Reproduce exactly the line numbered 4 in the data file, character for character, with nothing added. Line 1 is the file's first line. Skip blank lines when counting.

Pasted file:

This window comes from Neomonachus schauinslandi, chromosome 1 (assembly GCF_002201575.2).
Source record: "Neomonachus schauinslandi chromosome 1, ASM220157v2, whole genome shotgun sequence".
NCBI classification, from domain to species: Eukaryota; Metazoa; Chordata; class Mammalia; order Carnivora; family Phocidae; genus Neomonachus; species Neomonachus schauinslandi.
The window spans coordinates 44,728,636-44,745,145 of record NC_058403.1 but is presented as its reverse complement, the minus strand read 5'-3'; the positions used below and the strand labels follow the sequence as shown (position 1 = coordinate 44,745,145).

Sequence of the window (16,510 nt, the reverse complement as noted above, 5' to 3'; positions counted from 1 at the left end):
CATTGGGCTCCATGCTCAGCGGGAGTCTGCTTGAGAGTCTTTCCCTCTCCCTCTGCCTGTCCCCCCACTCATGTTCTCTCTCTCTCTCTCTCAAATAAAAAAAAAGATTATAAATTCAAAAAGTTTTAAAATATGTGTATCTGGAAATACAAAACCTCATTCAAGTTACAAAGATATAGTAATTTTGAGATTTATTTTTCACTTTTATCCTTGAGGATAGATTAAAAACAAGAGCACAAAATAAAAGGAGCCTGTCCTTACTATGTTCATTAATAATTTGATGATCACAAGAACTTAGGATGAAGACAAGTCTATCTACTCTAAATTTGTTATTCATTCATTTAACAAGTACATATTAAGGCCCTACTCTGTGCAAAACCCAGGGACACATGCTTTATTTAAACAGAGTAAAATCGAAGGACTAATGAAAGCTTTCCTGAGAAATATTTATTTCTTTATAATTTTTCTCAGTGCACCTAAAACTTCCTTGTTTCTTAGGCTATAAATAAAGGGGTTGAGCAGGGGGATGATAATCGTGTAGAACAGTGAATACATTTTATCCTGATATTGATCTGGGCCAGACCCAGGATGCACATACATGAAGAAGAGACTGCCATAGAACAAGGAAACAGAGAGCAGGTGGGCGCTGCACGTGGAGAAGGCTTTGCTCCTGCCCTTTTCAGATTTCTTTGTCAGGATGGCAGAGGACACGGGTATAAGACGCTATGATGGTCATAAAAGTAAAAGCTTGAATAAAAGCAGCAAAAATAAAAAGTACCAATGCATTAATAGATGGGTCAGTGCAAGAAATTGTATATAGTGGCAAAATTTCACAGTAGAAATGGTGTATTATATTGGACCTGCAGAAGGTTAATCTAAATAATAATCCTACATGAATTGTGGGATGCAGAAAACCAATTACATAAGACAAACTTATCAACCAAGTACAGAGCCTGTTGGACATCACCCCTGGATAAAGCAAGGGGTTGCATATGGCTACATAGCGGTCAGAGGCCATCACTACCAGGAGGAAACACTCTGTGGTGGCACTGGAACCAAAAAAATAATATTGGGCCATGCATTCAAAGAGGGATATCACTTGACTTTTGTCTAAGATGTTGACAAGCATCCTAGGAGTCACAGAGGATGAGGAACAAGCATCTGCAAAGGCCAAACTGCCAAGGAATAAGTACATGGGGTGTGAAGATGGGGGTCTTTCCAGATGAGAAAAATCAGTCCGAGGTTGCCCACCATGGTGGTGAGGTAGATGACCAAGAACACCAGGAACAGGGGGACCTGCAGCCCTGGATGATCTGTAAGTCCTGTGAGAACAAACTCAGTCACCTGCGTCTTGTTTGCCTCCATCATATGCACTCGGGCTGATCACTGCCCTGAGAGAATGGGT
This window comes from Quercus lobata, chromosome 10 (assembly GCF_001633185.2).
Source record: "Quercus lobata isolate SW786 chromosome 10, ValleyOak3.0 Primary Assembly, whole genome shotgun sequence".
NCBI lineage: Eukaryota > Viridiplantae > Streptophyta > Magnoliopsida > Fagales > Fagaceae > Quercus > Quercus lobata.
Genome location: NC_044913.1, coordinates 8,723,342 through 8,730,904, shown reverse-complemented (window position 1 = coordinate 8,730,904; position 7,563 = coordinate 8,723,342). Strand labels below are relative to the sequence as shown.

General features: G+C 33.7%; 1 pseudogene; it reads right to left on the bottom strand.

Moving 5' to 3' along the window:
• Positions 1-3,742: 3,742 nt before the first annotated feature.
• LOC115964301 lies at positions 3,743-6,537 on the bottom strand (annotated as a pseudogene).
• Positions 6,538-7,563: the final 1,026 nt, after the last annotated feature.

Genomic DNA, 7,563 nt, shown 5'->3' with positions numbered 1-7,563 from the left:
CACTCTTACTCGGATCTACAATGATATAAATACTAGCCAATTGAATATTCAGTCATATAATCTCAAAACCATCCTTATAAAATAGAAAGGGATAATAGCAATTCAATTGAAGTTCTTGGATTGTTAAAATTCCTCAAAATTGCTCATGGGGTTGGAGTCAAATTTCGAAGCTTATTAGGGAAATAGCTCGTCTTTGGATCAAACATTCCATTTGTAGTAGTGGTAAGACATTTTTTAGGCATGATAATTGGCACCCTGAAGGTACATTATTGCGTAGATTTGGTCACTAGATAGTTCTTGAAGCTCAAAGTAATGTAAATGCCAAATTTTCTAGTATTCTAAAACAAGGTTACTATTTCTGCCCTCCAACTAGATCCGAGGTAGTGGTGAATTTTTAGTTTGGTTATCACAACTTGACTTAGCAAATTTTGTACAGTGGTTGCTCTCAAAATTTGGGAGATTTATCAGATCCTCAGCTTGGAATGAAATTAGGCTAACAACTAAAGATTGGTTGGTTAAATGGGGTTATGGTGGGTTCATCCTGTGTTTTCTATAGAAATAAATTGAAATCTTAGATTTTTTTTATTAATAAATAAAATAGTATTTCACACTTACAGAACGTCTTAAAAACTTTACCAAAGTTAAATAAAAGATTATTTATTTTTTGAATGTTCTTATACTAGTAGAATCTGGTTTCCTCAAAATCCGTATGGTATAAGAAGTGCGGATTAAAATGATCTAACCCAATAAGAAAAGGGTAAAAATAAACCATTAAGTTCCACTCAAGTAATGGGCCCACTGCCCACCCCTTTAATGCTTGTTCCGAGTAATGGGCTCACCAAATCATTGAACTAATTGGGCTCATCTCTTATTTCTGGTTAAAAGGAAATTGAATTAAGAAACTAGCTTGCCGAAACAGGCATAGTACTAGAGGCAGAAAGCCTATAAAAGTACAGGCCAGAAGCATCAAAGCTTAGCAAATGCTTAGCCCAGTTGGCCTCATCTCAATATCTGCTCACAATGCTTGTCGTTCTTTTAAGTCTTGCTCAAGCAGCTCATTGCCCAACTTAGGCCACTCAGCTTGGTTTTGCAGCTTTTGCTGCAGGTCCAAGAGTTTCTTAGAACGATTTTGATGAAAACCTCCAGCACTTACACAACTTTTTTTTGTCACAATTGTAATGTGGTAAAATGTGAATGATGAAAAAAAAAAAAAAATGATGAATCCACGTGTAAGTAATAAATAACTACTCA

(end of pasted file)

The window spans coordinates 44,728,636-44,745,145 of record NC_058403.1 but is presented as its reverse complement, the minus strand read 5'-3'; the positions used below and the strand labels follow the sequence as shown (position 1 = coordinate 44,745,145).